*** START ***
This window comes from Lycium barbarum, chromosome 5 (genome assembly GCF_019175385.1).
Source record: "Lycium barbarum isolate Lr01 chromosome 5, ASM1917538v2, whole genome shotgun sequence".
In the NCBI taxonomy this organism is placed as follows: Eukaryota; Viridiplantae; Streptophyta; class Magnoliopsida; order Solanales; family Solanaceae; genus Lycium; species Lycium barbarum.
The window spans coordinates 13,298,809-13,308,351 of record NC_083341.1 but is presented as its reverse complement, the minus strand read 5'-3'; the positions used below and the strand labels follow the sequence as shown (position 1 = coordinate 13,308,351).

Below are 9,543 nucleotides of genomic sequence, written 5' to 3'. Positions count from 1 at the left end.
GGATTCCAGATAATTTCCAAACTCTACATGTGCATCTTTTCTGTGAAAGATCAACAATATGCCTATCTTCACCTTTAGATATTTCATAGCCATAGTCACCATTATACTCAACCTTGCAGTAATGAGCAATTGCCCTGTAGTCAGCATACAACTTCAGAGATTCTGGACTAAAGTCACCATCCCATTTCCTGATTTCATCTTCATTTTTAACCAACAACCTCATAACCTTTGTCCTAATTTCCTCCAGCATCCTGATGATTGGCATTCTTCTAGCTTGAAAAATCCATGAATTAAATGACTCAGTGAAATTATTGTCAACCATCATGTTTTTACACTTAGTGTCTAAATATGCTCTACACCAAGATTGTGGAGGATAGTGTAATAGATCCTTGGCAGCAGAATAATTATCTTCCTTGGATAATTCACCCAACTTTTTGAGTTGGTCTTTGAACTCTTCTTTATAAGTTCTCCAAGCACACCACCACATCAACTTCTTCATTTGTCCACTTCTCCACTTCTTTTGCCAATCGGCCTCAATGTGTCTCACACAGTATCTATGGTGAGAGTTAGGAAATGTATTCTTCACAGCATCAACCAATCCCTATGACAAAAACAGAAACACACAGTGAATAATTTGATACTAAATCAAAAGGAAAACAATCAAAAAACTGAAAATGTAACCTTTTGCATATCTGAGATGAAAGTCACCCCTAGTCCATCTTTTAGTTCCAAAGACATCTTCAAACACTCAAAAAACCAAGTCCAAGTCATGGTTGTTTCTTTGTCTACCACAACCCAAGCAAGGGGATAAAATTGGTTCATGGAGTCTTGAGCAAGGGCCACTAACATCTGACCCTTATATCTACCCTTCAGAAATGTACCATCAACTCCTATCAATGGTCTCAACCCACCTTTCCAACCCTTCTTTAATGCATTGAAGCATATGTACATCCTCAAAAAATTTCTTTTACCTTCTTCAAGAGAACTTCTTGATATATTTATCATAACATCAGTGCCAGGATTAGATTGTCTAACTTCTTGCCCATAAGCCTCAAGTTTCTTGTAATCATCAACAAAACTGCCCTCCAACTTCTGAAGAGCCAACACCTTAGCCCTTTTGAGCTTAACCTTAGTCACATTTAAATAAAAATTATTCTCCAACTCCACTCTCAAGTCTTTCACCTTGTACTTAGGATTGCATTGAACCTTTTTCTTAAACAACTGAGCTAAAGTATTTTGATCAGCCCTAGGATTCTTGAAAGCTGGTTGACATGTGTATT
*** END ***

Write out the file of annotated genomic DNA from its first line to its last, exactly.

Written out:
This window comes from Lycium barbarum, chromosome 5 (genome assembly GCF_019175385.1).
Source record: "Lycium barbarum isolate Lr01 chromosome 5, ASM1917538v2, whole genome shotgun sequence".
In the NCBI taxonomy this organism is placed as follows: Eukaryota; Viridiplantae; Streptophyta; class Magnoliopsida; order Solanales; family Solanaceae; genus Lycium; species Lycium barbarum.
The window spans coordinates 13,298,809-13,308,351 of record NC_083341.1 but is presented as its reverse complement, the minus strand read 5'-3'; the positions used below and the strand labels follow the sequence as shown (position 1 = coordinate 13,308,351).

Below are 9,543 nucleotides of genomic sequence, written 5' to 3'. Positions count from 1 at the left end.
GGATTCCAGATAATTTCCAAACTCTACATGTGCATCTTTTCTGTGAAAGATCAACAATATGCCTATCTTCACCTTTAGATATTTCATAGCCATAGTCACCATTATACTCAACCTTGCAGTAATGAGCAATTGCCCTGTAGTCAGCATACAACTTCAGAGATTCTGGACTAAAGTCACCATCCCATTTCCTGATTTCATCTTCATTTTTAACCAACAACCTCATAACCTTTGTCCTAATTTCCTCCAGCATCCTGATGATTGGCATTCTTCTAGCTTGAAAAATCCATGAATTAAATGACTCAGTGAAATTATTGTCAACCATCATGTTTTTACACTTAGTGTCTAAATATGCTCTACACCAAGATTGTGGAGGATAGTGTAATAGATCCTTGGCAGCAGAATAATTATCTTCCTTGGATAATTCACCCAACTTTTTGAGTTGGTCTTTGAACTCTTCTTTATAAGTTCTCCAAGCACACCACCACATCAACTTCTTCATTTGTCCACTTCTCCACTTCTTTTGCCAATCGGCCTCAATGTGTCTCACACAGTATCTATGGTGAGAGTTAGGAAATGTATTCTTCACAGCATCAACCAATCCCTATGACAAAAACAGAAACACACAGTGAATAATTTGATACTAAATCAAAAGGAAAACAATCAAAAAACTGAAAATGTAACCTTTTGCATATCTGAGATGAAAGTCACCCCTAGTCCATCTTTTAGTTCCAAAGACATCTTCAAACACTCAAAAAACCAAGTCCAAGTCATGGTTGTTTCTTTGTCTACCACAACCCAAGCAAGGGGATAAAATTGGTTCATGGAGTCTTGAGCAAGGGCCACTAACATCTGACCCTTATATCTACCCTTCAGAAATGTACCATCAACTCCTATCAATGGTCTCAACCCACCTTTCCAACCCTTCTTTAATGCATTGAAGCATATGTACATCCTCAAAAAATTTCTTTTACCTTCTTCAAGAGAACTTCTTGATATATTTATCATAACATCAGTGCCAGGATTAGATTGTCTAACTTCTTGCCCATAAGCCTCAAGTTTCTTGTAATCATCAACAAAACTGCCCTCCAACTTCTGAAGAGCCAACACCTTAGCCCTTTTGAGCTTAACCTTAGTCACATTTAAATAAAAATTATTCTCCAACTCCACTCTCAAGTCTTTCACCTTGTACTTAGGATTGCATTGAACCTTTTTCTTAAACAACTGAGCTAAAGTATTTTGATCAGCCCTAGGATTCTTGAAAGCTGGTTGACATGTGTATT